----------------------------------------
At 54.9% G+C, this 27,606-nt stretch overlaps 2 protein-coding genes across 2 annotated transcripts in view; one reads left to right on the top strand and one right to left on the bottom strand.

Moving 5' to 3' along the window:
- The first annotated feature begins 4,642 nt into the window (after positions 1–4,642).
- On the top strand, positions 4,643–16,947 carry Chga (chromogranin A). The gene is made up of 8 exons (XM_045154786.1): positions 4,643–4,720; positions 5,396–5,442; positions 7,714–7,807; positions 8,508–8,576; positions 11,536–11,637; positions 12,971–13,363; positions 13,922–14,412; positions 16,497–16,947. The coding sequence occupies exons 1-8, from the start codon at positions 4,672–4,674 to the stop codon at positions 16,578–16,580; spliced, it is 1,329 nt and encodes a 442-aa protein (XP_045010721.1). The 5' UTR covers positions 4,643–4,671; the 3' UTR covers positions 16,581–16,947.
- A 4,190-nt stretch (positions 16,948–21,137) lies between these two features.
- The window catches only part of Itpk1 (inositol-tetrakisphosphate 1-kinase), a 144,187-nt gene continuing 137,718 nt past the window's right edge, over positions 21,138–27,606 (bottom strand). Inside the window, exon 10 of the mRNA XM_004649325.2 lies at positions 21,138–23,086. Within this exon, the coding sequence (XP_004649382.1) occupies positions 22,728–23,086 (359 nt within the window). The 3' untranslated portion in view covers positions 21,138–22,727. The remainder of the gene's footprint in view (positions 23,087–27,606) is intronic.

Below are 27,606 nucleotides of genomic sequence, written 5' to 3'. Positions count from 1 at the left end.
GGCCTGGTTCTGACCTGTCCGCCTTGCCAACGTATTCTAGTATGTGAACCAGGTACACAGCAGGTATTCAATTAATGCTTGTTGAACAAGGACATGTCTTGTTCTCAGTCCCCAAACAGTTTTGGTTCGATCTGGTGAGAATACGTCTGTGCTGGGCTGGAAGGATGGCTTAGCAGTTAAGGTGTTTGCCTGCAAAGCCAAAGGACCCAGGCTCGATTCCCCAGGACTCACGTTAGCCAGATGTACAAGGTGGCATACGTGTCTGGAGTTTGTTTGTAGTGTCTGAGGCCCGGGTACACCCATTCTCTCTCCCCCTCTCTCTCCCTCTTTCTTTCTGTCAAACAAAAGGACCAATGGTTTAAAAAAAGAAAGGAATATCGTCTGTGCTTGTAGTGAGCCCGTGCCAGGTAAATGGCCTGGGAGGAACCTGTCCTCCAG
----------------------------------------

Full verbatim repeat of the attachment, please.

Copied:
At 54.9% G+C, this 27,606-nt stretch overlaps 2 protein-coding genes across 2 annotated transcripts in view; one reads left to right on the top strand and one right to left on the bottom strand.

Moving 5' to 3' along the window:
- The first annotated feature begins 4,642 nt into the window (after positions 1–4,642).
- On the top strand, positions 4,643–16,947 carry Chga (chromogranin A). The gene is made up of 8 exons (XM_045154786.1): positions 4,643–4,720; positions 5,396–5,442; positions 7,714–7,807; positions 8,508–8,576; positions 11,536–11,637; positions 12,971–13,363; positions 13,922–14,412; positions 16,497–16,947. The coding sequence occupies exons 1-8, from the start codon at positions 4,672–4,674 to the stop codon at positions 16,578–16,580; spliced, it is 1,329 nt and encodes a 442-aa protein (XP_045010721.1). The 5' UTR covers positions 4,643–4,671; the 3' UTR covers positions 16,581–16,947.
- A 4,190-nt stretch (positions 16,948–21,137) lies between these two features.
- The window catches only part of Itpk1 (inositol-tetrakisphosphate 1-kinase), a 144,187-nt gene continuing 137,718 nt past the window's right edge, over positions 21,138–27,606 (bottom strand). Inside the window, exon 10 of the mRNA XM_004649325.2 lies at positions 21,138–23,086. Within this exon, the coding sequence (XP_004649382.1) occupies positions 22,728–23,086 (359 nt within the window). The 3' untranslated portion in view covers positions 21,138–22,727. The remainder of the gene's footprint in view (positions 23,087–27,606) is intronic.

Below are 27,606 nucleotides of genomic sequence, written 5' to 3'. Positions count from 1 at the left end.
GGCCTGGTTCTGACCTGTCCGCCTTGCCAACGTATTCTAGTATGTGAACCAGGTACACAGCAGGTATTCAATTAATGCTTGTTGAACAAGGACATGTCTTGTTCTCAGTCCCCAAACAGTTTTGGTTCGATCTGGTGAGAATACGTCTGTGCTGGGCTGGAAGGATGGCTTAGCAGTTAAGGTGTTTGCCTGCAAAGCCAAAGGACCCAGGCTCGATTCCCCAGGACTCACGTTAGCCAGATGTACAAGGTGGCATACGTGTCTGGAGTTTGTTTGTAGTGTCTGAGGCCCGGGTACACCCATTCTCTCTCCCCCTCTCTCTCCCTCTTTCTTTCTGTCAAACAAAAGGACCAATGGTTTAAAAAAAGAAAGGAATATCGTCTGTGCTTGTAGTGAGCCCGTGCCAGGTAAATGGCCTGGGAGGAACCTGTCCTCCAG